Primary lung cancer after treatment of head and neck cancer without lymph node metastasis: Is there a role for autofluorescence bronchoscopy?

Pyng Lee*, Remco de Bree, Hes A P Brokx, C. René Leemans, Pieter E. Postmus, Tom G. Sutedja

*Corresponding author for this work

Research output: Contribution to journalArticleAcademicpeer-review

12 Citations (Scopus)

Abstract

Background: Head and neck cancer (HNC) is the 5th most common cancer worldwide. As good locoregional tumor control can be achieved with current treatment strategies, patients who develop second primary tumors from field cancerization have poorer prognosis. Objectives: To determine if autofluorescence bronchoscopy (AF) played a role in the detection of second primary lung cancer (SPLC), and impact of SPLC on survival of patients with HNC and no cervical lymph node metastasis (N0). Methods: Patients with HNC(N0) referred for symptoms and/or radiology suspicious for lung cancer were assessed with AF. Data on patient demographics, smoking, cancer characteristics, and outcome were prospectively collected. Results: Fifty-one patients (44 males) with curatively treated HNC(N0) were evaluated. Median age was 70 years, all were current or former smokers of 35 pack years, and 25 had chronic obstructive lung disease. Over a median follow up of 60 months, 8 patients were diagnosed with synchronous and 26 with metachronous SPLC. Forty-two SPLC were found; 12 (29%) affected the tracheobronchial tree and 30 (71%) involved the lung parenchyma. Median time to metachronous SPLC was 22 months. Most of SPLC were surgically resectable. Five radiographically occult lung cancers detected by AF were successfully treated with endobronchial therapy. Lung cancer mortality was 24%. HNC patients who developed synchronous and metachronous SPLCs had significantly shorter survival (51 and 144 months) compared to those without (240 months) (p = 0.0005). Conclusion: SPLC impacted negatively on the survival of patients with HNC. Close surveillance with AF and CT for SPLC combined with aggressive treatment of early stage lung cancer might be a strategy to improve outcome.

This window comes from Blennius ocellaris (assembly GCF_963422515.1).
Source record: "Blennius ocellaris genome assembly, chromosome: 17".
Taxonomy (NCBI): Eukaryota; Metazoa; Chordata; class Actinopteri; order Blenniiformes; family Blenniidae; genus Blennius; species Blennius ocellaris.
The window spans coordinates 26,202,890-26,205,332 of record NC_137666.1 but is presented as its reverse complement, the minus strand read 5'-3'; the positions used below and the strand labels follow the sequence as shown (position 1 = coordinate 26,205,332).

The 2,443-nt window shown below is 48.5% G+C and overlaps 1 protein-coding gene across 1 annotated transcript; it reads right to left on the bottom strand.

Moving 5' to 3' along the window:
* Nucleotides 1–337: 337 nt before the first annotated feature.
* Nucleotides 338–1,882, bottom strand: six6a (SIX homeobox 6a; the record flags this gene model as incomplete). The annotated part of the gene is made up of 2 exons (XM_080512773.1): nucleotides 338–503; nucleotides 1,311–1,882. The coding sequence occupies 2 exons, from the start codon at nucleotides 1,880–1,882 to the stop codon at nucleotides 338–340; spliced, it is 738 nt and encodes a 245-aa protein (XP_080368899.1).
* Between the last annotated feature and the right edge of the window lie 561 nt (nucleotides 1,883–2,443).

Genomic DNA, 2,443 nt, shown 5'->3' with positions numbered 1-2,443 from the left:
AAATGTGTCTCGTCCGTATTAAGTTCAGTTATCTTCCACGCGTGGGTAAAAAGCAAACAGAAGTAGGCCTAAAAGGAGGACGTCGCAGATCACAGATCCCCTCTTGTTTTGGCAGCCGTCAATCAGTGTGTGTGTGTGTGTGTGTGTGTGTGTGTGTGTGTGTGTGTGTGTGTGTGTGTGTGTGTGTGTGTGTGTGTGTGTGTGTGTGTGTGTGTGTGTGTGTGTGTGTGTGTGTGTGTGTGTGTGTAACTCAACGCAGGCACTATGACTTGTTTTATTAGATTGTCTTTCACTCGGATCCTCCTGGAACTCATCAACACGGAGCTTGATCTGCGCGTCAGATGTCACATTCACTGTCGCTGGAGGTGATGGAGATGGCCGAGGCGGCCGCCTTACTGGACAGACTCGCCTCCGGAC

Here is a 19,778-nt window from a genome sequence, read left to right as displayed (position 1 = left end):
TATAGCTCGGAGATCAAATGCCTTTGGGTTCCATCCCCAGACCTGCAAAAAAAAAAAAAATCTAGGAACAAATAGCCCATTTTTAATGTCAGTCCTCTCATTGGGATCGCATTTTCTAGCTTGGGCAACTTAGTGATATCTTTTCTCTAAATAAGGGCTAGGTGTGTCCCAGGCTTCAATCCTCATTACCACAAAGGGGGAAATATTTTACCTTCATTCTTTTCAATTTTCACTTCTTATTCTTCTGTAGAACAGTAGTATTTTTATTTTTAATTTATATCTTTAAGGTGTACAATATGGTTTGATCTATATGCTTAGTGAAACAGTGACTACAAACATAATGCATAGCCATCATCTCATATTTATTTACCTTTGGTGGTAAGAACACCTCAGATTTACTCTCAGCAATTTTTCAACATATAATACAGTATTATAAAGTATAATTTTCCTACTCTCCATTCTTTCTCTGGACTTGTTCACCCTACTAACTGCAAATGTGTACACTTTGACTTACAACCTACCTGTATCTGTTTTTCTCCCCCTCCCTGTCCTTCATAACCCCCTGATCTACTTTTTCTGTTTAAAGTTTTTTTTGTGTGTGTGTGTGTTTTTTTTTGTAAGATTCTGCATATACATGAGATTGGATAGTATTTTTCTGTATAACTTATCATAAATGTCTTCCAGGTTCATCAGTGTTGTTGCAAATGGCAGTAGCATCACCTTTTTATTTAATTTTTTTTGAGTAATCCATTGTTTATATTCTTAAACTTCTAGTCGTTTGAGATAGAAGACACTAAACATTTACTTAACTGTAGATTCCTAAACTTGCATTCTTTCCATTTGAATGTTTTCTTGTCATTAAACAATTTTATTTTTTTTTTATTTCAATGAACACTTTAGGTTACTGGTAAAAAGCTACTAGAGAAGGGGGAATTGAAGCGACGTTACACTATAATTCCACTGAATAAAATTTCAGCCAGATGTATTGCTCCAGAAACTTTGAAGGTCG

Original languageEnglish
Pages (from-to)309-315
Number of pages7
JournalLung Cancer
Volume62
Issue number3
DOIs
Publication statusPublished - 1 Dec 2008

Keywords

  • Autofluorescence bronchoscopy
  • Head and neck cancer
  • Lung cancer
  • Survival

Fingerprint

Dive into the research topics of 'Primary lung cancer after treatment of head and neck cancer without lymph node metastasis: Is there a role for autofluorescence bronchoscopy?'. Together they form a unique fingerprint.

Cite this